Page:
From one end of our coastal community to the other, schools are encouraging and educating youth about environmentalism.

Teachers from elementary schools, middle schools and high schools are hoping to bring ambassadors into our future who are not only informed but are also passionate about sustaining a sound environment.

Teaching environmental consciousness to students comes in many forms, from working organic gardens on campus to classroom studies and field trips.

Peabody Charter School teaches its students about sustainable living by having students help cultivate an organic garden on the San Roque campus, which becomes fresh food for their cafeteria. Roger Earls, a former Peabody teacher, started the garden 14 years ago and he still volunteers his time to help educate the students by teaching them hands-on gardening practices. These techniques, which include composting and the use of beneficial insects and soap solutions for pest control, are habits that he hopes the children will not only urge their parents to implement now but will also continue into adulthood.

Earls also notes that the students are learning the impact of food production. Students recently milled their own wheat and made it into flour to provide bread for the school’s 600 students at lunch. The children were astonished to learn the wheat would have to cover their entire playground for just that one meal.

At Monroe School on the Mesa, sixth-grade teacher Jim Wright believes it is imperative that children be made aware of environmental issues.

“I want these kids to know that the solution to many of our problems, including global warming, begins with us as individuals,” he said.

Wright teaches a global warming class, which covers greenhouse gases, conservation practices and alternative energy. He is hopeful that his students will not only learn about these issues but will carry their studies into the world.

“They can, and must, have a ‘corrective’ impact on it,” he said, “not just by the quiet changes to their lives they decide to make, but by becoming vocal.”

Tiare Dodson, a science teacher at La Cumbre Junior High on the Westside, incorporates ecological awareness into her science course. She notes that students often bring in important questions regarding issues such as global warming, overpopulation and the use of alternative transportation.

“I try to tie world news, local facts and the latest scientific research into classes as often as I can,” she said of her efforts to further educate her students.

Dodson also emphasizes the importance of biodiversity and why protection of our natural habitat and animals is so vital.

“When students start to see their role in the world and how they can positively or negatively affect it, they want to be part of the solution,” she said.

Giving future — and present — conservationists a chance to study in-depth environmentalism in high school, Santa Barbara High offers the Green Academy. Students studying in this “school within a school” learn environmental stewardship, participate in environmental community services, and develop a keen knowledge on local ecological issues.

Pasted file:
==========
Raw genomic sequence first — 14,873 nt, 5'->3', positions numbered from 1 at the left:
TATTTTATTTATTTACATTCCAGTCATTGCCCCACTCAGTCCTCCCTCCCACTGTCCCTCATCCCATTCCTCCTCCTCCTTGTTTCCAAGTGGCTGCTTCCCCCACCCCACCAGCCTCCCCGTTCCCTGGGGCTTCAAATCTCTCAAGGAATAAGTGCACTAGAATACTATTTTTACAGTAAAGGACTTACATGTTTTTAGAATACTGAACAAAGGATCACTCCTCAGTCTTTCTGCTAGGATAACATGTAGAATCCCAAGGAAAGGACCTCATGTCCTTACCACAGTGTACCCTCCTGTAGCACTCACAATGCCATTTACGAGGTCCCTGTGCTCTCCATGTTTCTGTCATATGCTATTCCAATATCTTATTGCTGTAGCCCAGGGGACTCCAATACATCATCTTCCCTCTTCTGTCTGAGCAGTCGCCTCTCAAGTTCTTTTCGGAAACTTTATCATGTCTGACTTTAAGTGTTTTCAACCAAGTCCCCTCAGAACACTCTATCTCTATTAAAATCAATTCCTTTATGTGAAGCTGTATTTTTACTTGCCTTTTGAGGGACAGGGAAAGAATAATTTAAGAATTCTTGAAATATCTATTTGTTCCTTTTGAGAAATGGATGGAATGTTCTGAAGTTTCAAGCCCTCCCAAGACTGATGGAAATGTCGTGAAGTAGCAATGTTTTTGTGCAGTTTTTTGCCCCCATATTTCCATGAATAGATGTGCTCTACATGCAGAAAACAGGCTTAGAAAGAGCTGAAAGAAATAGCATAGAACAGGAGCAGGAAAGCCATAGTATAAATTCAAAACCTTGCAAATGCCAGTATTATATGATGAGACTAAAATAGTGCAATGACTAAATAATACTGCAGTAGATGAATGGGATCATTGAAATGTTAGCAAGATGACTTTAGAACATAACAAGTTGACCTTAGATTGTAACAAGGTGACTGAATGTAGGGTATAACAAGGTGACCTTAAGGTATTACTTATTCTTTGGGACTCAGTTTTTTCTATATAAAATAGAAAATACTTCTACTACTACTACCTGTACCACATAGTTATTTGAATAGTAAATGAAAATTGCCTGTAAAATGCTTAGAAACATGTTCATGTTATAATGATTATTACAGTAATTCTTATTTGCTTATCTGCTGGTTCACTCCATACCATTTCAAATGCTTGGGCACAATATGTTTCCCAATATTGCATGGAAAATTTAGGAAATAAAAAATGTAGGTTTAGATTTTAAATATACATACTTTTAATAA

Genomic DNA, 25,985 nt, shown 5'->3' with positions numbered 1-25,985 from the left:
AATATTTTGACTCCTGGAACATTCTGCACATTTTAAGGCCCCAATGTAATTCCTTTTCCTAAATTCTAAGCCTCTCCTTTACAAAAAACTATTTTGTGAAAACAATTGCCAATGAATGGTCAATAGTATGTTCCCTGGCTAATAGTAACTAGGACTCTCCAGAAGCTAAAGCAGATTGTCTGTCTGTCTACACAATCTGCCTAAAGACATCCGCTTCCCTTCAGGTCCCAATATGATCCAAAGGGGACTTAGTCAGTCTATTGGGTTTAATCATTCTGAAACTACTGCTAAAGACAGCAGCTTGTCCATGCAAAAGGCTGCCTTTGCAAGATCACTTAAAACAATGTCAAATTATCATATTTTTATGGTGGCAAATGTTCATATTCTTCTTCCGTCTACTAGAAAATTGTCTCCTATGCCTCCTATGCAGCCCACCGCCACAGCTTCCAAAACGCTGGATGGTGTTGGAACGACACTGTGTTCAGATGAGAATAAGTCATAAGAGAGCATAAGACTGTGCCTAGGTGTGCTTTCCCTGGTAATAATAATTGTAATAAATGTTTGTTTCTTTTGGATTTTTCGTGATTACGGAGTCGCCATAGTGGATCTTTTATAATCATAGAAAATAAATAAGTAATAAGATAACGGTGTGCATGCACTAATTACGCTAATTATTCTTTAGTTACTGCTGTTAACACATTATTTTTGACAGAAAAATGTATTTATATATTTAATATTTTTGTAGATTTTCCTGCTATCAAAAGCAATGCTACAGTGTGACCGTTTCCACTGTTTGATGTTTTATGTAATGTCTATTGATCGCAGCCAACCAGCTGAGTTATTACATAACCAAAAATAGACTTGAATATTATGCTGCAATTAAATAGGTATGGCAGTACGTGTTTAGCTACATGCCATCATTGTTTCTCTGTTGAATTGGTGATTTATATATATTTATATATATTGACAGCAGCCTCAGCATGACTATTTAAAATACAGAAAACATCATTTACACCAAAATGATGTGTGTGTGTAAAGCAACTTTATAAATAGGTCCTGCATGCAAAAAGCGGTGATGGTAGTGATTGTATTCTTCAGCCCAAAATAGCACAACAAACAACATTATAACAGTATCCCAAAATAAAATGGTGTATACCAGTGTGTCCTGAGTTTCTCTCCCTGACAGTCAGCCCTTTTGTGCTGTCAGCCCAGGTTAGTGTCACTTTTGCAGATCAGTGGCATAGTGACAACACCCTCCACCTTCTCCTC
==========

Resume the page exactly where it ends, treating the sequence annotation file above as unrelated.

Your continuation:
The Green Academy’s classes include the studies of biology and environmental horticulture in which students engage in long-term projects. Academy director Jose Caballero says it is critical for high school students to have access to such information because high school is the time when they start defining their roles in society and are eager to set priorities.

“They know they need to pay attention, they know we’ve stacked the cards against them and the environment they’ll inherit,” he said. “They know our problems will require their solutions, and they feel the heat, and they want to jump in.”

San Roque School has a formal partnership with Jean-Michel Cousteau’s Ocean Futures Society and its Ambassadors of the Environment program.  The program is based on four principles relating to sustainability: there is no waste in nature, everything is connected, everything runs on energy, and biodiversity is necessary.

The principles are incorporated into the high school curriculum through classroom study of such topics as solar energy, the interconnectedness of ecosystems, and brainstorming solutions to problems of waste and energy consumption.  Students also take some of this knowledge out in the field by examining organisms of intertidal zones, monitoring sand crab populations, and even baking cookies in a solar oven.

During the course of the school year students also engage in recycling, composting, beach cleanups, and creating environmental-themed art and films.  San Roque teacher Jefferson Litten, who specializes in math and science, helps teach sustainability principles to students on the Upper Eastside campus.

“…Environmentally, I think that the most important lesson I want my students to come away with is that the earth is a fragile place and that we are standing on the brink of an enormously important era in which we are beginning to see large-scale effects of human action on the earth,” he said. “I want the students to know their choices and their practices can tip the scale and change the direction the planet is headed.”

Having teachers educate youth about sustainably aware choices is helping students feel more empowered.  And because they are accumulating this knowledge throughout their school years, they are gaining a consciousness that may lead some to become future scientists, conservationists and educators who discover even better solutions.